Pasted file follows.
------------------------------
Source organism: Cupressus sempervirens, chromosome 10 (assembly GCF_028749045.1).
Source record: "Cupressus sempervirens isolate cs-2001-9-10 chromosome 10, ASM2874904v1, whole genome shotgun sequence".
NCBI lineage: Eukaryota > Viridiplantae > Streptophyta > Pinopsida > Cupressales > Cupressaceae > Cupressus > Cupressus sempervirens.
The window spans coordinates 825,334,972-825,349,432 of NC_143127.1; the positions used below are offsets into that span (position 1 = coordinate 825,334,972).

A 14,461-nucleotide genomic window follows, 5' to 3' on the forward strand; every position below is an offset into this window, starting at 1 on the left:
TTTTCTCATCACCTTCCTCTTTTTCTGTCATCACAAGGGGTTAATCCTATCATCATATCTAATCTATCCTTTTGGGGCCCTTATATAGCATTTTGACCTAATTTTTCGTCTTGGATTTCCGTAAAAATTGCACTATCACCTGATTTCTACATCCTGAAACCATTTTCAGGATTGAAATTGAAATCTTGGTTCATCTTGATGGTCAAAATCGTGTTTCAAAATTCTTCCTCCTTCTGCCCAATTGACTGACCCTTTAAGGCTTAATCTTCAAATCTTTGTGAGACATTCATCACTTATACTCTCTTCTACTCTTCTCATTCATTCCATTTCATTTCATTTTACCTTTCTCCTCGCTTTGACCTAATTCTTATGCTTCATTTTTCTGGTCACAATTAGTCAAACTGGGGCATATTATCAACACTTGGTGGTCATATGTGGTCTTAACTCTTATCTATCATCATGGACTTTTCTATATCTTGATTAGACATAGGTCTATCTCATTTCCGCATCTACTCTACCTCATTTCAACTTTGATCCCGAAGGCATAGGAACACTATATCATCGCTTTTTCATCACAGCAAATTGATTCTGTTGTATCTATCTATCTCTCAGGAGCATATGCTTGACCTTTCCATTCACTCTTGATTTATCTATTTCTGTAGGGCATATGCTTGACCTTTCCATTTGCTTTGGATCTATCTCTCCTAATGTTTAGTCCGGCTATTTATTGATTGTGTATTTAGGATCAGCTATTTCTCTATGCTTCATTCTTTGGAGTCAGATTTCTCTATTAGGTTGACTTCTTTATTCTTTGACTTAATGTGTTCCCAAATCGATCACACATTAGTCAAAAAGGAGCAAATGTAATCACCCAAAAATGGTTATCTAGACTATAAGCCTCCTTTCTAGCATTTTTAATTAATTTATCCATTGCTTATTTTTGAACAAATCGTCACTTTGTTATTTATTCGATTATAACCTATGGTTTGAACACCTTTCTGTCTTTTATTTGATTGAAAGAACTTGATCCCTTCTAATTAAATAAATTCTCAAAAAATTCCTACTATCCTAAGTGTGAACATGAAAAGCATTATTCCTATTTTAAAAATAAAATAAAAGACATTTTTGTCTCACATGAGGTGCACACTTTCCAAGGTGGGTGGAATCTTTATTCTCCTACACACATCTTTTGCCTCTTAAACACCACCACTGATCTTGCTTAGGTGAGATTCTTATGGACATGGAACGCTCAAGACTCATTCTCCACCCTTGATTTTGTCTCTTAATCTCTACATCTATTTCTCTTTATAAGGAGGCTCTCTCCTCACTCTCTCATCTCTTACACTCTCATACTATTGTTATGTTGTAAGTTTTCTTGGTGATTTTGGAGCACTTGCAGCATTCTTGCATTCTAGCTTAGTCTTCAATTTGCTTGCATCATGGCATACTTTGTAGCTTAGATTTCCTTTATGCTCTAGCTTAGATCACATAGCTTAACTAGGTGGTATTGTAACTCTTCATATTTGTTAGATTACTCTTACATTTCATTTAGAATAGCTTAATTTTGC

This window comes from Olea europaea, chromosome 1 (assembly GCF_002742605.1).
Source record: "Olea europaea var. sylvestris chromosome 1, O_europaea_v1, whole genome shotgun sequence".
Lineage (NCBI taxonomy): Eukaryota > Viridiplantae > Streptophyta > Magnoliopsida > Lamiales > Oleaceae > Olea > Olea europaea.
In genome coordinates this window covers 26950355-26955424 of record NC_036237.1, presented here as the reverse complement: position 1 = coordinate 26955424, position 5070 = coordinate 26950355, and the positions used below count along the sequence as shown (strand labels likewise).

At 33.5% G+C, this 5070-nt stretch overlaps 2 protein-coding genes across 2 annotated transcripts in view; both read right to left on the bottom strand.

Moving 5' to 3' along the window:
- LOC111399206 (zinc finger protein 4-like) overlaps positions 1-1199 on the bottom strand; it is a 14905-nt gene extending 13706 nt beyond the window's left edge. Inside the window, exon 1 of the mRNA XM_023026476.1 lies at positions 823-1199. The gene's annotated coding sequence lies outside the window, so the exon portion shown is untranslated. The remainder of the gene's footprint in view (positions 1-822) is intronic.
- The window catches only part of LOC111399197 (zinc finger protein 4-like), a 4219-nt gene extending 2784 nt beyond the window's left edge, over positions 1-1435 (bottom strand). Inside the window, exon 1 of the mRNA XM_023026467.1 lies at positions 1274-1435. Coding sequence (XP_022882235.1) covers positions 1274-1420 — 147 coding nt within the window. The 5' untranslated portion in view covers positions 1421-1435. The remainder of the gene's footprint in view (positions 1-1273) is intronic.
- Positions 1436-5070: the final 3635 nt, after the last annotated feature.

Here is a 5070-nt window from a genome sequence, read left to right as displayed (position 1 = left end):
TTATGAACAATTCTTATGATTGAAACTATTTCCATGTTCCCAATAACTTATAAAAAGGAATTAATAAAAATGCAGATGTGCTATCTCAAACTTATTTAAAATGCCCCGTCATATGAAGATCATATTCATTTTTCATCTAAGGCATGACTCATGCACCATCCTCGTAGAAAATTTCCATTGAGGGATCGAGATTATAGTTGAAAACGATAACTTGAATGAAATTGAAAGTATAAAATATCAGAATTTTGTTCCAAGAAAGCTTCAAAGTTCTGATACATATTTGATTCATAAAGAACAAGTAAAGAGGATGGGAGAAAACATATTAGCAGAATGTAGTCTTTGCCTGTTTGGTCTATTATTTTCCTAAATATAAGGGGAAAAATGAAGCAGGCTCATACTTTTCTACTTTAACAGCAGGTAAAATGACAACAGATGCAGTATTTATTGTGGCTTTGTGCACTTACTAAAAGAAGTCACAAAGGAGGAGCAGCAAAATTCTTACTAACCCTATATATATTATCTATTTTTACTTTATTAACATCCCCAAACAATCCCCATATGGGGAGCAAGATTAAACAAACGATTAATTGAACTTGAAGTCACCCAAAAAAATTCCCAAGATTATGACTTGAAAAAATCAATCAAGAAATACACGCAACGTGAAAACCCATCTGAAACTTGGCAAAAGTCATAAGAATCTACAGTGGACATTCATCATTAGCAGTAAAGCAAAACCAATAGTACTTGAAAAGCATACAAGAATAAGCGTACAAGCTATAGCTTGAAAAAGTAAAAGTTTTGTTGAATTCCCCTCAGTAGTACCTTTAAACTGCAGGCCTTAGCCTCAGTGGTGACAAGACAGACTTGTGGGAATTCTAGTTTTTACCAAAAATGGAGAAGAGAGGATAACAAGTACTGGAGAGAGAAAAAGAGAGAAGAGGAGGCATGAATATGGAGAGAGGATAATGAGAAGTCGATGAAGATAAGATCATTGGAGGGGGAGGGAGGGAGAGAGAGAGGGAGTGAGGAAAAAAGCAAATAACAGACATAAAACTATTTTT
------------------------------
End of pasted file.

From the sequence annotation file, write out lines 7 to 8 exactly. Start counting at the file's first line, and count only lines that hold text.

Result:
This window comes from Olea europaea, chromosome 1 (assembly GCF_002742605.1).
Source record: "Olea europaea var. sylvestris chromosome 1, O_europaea_v1, whole genome shotgun sequence".